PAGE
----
Anellovirus loads are associated with outcomes in pediatric lung transplantation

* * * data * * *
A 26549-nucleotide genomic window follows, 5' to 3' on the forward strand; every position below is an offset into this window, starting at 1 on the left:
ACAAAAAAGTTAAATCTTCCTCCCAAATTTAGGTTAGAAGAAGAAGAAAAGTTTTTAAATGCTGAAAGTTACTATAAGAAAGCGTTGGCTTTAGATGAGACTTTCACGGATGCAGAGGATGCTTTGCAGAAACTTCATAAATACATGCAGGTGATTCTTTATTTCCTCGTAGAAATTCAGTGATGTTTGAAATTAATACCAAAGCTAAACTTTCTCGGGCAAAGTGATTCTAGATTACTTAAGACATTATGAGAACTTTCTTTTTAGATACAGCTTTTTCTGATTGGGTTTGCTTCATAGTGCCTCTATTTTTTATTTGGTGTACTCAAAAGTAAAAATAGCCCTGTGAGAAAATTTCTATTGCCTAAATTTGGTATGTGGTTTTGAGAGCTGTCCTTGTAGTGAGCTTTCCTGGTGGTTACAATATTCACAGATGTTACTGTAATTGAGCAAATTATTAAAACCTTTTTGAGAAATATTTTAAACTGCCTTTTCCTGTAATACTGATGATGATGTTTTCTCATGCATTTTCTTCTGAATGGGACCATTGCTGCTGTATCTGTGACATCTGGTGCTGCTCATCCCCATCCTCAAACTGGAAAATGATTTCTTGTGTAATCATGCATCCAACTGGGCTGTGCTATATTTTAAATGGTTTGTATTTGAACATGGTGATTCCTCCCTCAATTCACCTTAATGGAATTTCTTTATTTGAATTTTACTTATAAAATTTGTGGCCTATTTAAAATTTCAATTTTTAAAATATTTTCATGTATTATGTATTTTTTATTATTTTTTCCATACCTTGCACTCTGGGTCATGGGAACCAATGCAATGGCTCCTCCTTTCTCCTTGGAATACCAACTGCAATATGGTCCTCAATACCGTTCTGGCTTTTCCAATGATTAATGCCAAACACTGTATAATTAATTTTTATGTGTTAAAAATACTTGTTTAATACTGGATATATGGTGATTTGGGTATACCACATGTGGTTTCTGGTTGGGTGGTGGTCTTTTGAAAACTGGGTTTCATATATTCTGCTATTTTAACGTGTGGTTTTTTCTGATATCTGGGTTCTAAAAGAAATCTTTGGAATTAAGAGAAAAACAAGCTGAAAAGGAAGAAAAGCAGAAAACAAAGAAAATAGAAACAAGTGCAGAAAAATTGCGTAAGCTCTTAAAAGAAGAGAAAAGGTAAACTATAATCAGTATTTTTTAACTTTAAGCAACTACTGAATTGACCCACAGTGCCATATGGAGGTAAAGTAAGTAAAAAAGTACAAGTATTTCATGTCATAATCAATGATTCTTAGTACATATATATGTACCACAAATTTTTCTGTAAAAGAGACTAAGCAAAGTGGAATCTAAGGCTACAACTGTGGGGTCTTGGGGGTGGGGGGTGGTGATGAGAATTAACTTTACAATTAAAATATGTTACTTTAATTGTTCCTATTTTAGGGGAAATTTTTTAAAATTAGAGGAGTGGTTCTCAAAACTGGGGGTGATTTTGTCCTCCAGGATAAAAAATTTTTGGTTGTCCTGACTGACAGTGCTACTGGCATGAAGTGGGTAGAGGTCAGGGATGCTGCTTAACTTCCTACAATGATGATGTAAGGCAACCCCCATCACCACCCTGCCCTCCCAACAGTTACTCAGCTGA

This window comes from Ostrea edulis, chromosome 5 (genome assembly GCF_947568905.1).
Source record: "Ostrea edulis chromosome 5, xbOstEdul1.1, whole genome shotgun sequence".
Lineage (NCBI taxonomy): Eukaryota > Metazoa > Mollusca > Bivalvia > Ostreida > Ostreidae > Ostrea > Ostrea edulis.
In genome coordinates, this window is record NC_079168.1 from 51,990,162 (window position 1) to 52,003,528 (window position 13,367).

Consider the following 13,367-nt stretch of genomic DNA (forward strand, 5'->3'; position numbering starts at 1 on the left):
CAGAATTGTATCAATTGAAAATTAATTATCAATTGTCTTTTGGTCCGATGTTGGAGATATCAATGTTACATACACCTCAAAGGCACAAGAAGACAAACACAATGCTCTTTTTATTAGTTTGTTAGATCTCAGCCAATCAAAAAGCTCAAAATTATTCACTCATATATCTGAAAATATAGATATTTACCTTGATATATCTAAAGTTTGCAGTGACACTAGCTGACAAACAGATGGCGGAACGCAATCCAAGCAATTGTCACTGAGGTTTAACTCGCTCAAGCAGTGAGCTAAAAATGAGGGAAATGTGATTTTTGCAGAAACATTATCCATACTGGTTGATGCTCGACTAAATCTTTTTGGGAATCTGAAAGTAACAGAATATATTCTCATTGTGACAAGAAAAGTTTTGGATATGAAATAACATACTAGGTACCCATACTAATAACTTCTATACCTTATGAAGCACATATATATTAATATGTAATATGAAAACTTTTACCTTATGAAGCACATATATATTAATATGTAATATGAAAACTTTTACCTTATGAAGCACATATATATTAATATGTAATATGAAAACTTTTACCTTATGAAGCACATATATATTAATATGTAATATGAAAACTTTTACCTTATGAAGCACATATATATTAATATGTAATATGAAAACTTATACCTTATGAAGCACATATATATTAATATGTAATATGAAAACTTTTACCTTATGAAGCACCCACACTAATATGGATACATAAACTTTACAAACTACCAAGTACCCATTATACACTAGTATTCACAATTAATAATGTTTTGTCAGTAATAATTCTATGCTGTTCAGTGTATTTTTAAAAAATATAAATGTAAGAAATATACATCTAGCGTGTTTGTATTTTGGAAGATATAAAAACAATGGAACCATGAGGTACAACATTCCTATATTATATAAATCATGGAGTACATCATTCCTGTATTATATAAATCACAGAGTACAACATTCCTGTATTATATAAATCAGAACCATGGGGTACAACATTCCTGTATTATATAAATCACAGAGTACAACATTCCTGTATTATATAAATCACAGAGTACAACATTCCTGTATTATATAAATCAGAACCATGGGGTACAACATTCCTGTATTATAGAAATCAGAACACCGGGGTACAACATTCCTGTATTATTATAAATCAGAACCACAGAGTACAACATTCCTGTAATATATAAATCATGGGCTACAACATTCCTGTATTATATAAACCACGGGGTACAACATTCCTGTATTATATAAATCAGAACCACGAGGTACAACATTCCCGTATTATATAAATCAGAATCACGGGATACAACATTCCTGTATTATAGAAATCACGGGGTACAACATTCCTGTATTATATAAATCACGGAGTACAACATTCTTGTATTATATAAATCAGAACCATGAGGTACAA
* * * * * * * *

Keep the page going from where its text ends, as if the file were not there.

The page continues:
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Anelloviruses are DNA viruses ubiquitously present in human blood. Due to their elevated levels in immunosuppressed patients, anellovirus levels have been proposed as a marker of immune status. We hypothesized that low anellovirus levels, reflecting relative immunocompetence, would be associated with adverse outcomes in pediatric lung transplantation. We assayed blood samples from 57 patients in a multicenter study for alpha- and betatorquevirus, two anellovirus genera. The primary short-term outcome of interest was acute rejection, and longer-term outcomes were analyzed individually and as “composite” (death, chronic rejection, or retransplant within 2 years). Patients with low alphatorquevirus levels at 2 weeks post-transplantation were more likely to develop acute rejection within 3 months after transplant (P = .013). Low betatorquevirus levels at 6 weeks and 6 months after transplant were associated with death (P = .047) and the composite outcome (P = .017), respectively. There was an association between low anellovirus levels and adverse outcomes in pediatric lung transplantation. Alphatorquevirus levels were associated with short-term outcomes (ie, acute rejection), while betatorquevirus levels were associated with longer-term outcomes (ie, death, or composite outcome within 2 years). These observations suggest that anelloviruses may serve as useful biomarkers of immune status and predictors of adverse outcomes.

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